The King: Is it or isn’t it Richard Plantagenet?

 

King Richard III

King Richard III – Source: wikimedia.org


 
The news this week has been exciting. (Understatement)
First, congratulations to University of Leicester multi-discipline crew who have performed such detailed research over a number of years to reach this point! The few publicly available clips of a press conference Sept. 12, indicate that the crew can barely contain their excitement. While measuring their words, as all professional scientists and historians must do. (I have been bouncing on My couch (NOT Oprah’s) while reading the media reports.)
 
However, it seems that the choir area of the Greyfriars church has not only been identified from artifacts found, but yes, human male remains were discovered. (Burial in the choir area indicates the presence of a high-born personage.) Further visual indications strongly suggest a violent death. The skull has a cleavage, consistent with having been subjected to a battle weapon. An arrowhead has been found in the rib area. Again, this is consistent with a contemporary account of the king’s death at Bosworth.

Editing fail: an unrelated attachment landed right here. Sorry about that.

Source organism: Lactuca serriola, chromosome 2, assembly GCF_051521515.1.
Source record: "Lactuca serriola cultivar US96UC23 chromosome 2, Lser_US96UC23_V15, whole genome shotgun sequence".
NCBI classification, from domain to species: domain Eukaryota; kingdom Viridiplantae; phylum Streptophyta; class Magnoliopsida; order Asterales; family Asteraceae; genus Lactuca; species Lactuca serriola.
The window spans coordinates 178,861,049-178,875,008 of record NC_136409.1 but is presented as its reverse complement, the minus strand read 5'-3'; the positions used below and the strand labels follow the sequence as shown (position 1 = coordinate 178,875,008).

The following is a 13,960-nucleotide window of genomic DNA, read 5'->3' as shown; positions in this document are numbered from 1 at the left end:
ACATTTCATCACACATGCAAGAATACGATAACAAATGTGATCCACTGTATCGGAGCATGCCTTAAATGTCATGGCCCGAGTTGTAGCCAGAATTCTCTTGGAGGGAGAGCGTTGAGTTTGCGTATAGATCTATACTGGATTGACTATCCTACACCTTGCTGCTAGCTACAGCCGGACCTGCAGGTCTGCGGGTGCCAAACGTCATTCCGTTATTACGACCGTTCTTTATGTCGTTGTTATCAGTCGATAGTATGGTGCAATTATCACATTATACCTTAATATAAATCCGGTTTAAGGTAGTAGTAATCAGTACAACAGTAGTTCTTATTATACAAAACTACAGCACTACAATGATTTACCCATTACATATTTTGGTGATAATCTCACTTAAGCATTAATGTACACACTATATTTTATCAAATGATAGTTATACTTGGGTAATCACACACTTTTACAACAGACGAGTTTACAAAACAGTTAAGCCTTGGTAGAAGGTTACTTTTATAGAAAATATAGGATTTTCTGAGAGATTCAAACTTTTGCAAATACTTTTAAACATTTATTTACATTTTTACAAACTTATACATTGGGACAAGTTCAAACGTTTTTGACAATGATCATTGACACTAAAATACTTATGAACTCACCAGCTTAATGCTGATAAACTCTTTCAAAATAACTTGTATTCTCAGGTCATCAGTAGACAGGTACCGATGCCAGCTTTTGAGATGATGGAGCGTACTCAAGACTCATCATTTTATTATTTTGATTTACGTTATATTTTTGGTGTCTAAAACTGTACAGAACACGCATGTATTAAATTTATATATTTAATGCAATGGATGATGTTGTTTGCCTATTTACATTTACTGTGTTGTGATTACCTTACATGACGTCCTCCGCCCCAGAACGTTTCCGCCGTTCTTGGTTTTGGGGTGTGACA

An interesting find is that the skeleton appears to indicate scoliosis, a spinal curvature, again consistent with descriptions of Richard III. But far from the Tudor/Shakespeare description of a hunch-backed cripple with a withered arm. Difficult to imagine a one-armed, crippled hunch-back as the battle-hardened warrior also described in contemporary and near-contemporary accounts. If these proves to be the remains of Richard III, it is amazing to imagine the strength of mind and spirit required to build the strength and skill, in the face of the pain and difficulty of managing a severe spinal problem.
 
For me, an additional personal interest (apart from having been deeply interested in this king and his times for decades), are some Canadian connections. The MtDNA is belongs to a British lady who moved to Canada following WWII. Her DNA sample, following a genealogical trace some years ago, indicates her descent from Richard’s maternal family. Dr. Turi King, of the University of Leicester forensic team, is Canadian. Small details, but adding to the personal excitement. The Canadian media has already posted accounts to date of this project.